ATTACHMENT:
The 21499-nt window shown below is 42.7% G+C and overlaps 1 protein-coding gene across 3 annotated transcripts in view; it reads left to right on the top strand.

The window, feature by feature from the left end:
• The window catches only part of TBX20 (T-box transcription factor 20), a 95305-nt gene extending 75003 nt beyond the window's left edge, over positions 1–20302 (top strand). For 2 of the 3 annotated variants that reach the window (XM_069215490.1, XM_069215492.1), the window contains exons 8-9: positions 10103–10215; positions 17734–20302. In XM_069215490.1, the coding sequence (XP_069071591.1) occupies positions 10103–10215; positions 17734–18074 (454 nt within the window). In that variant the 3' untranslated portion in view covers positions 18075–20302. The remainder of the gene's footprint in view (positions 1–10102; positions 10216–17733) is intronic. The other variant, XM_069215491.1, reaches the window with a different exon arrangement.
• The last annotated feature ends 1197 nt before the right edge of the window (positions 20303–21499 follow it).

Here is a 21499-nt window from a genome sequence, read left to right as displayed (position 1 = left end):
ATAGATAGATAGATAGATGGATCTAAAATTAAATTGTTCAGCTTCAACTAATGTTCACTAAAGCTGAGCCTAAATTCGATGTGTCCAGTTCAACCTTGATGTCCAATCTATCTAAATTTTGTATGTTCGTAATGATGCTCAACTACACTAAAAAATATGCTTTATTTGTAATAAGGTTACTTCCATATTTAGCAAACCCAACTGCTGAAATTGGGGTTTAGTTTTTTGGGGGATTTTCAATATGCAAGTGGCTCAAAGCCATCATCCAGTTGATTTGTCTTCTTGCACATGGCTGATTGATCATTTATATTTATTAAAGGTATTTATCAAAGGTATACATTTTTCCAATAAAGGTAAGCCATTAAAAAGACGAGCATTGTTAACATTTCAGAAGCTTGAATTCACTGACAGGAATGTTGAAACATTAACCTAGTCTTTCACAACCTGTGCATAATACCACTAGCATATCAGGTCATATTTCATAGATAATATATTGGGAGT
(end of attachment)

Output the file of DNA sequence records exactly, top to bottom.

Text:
The 21499-nt window shown below is 42.7% G+C and overlaps 1 protein-coding gene across 3 annotated transcripts in view; it reads left to right on the top strand.

The window, feature by feature from the left end:
• The window catches only part of TBX20 (T-box transcription factor 20), a 95305-nt gene extending 75003 nt beyond the window's left edge, over positions 1–20302 (top strand). For 2 of the 3 annotated variants that reach the window (XM_069215490.1, XM_069215492.1), the window contains exons 8-9: positions 10103–10215; positions 17734–20302. In XM_069215490.1, the coding sequence (XP_069071591.1) occupies positions 10103–10215; positions 17734–18074 (454 nt within the window). In that variant the 3' untranslated portion in view covers positions 18075–20302. The remainder of the gene's footprint in view (positions 1–10102; positions 10216–17733) is intronic. The other variant, XM_069215491.1, reaches the window with a different exon arrangement.
• The last annotated feature ends 1197 nt before the right edge of the window (positions 20303–21499 follow it).

Here is a 21499-nt window from a genome sequence, read left to right as displayed (position 1 = left end):
ATAGATAGATAGATAGATGGATCTAAAATTAAATTGTTCAGCTTCAACTAATGTTCACTAAAGCTGAGCCTAAATTCGATGTGTCCAGTTCAACCTTGATGTCCAATCTATCTAAATTTTGTATGTTCGTAATGATGCTCAACTACACTAAAAAATATGCTTTATTTGTAATAAGGTTACTTCCATATTTAGCAAACCCAACTGCTGAAATTGGGGTTTAGTTTTTTGGGGGATTTTCAATATGCAAGTGGCTCAAAGCCATCATCCAGTTGATTTGTCTTCTTGCACATGGCTGATTGATCATTTATATTTATTAAAGGTATTTATCAAAGGTATACATTTTTCCAATAAAGGTAAGCCATTAAAAAGACGAGCATTGTTAACATTTCAGAAGCTTGAATTCACTGACAGGAATGTTGAAACATTAACCTAGTCTTTCACAACCTGTGCATAATACCACTAGCATATCAGGTCATATTTCATAGATAATATATTGGGAGT